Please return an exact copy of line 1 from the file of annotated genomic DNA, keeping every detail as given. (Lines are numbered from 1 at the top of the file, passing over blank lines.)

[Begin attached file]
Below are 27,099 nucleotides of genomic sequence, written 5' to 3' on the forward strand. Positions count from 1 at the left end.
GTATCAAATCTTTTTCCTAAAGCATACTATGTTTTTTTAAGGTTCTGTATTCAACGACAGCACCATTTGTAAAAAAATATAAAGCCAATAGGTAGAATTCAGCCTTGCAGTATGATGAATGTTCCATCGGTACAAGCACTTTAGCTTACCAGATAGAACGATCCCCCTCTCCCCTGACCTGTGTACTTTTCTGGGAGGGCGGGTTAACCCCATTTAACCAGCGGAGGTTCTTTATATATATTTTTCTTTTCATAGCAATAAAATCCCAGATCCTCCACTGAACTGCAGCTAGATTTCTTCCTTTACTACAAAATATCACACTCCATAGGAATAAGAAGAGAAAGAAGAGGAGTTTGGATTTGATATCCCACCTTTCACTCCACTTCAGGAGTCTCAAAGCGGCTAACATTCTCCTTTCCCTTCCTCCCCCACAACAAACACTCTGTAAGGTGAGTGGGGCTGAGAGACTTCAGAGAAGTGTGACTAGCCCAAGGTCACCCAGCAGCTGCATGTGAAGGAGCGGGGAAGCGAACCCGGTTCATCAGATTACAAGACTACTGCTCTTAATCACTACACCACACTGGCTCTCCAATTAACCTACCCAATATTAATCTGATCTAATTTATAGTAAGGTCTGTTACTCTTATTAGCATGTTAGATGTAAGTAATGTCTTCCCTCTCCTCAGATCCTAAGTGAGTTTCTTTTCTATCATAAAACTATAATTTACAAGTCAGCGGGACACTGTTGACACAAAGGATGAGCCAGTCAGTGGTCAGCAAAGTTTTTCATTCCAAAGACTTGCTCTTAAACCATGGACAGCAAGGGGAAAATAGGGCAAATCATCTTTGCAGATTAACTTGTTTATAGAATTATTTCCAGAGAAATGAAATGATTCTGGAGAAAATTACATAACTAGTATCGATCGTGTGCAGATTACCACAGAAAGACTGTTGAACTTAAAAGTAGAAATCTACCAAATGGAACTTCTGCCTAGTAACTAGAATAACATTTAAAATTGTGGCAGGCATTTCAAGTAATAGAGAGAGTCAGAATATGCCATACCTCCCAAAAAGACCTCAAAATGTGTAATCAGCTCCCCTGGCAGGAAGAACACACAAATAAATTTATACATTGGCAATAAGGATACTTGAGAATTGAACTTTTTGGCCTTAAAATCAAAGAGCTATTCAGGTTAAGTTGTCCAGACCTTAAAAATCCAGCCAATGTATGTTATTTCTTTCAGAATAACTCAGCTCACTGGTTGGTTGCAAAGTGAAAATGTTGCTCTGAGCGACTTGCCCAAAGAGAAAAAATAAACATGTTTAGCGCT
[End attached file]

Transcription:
Below are 27,099 nucleotides of genomic sequence, written 5' to 3' on the forward strand. Positions count from 1 at the left end.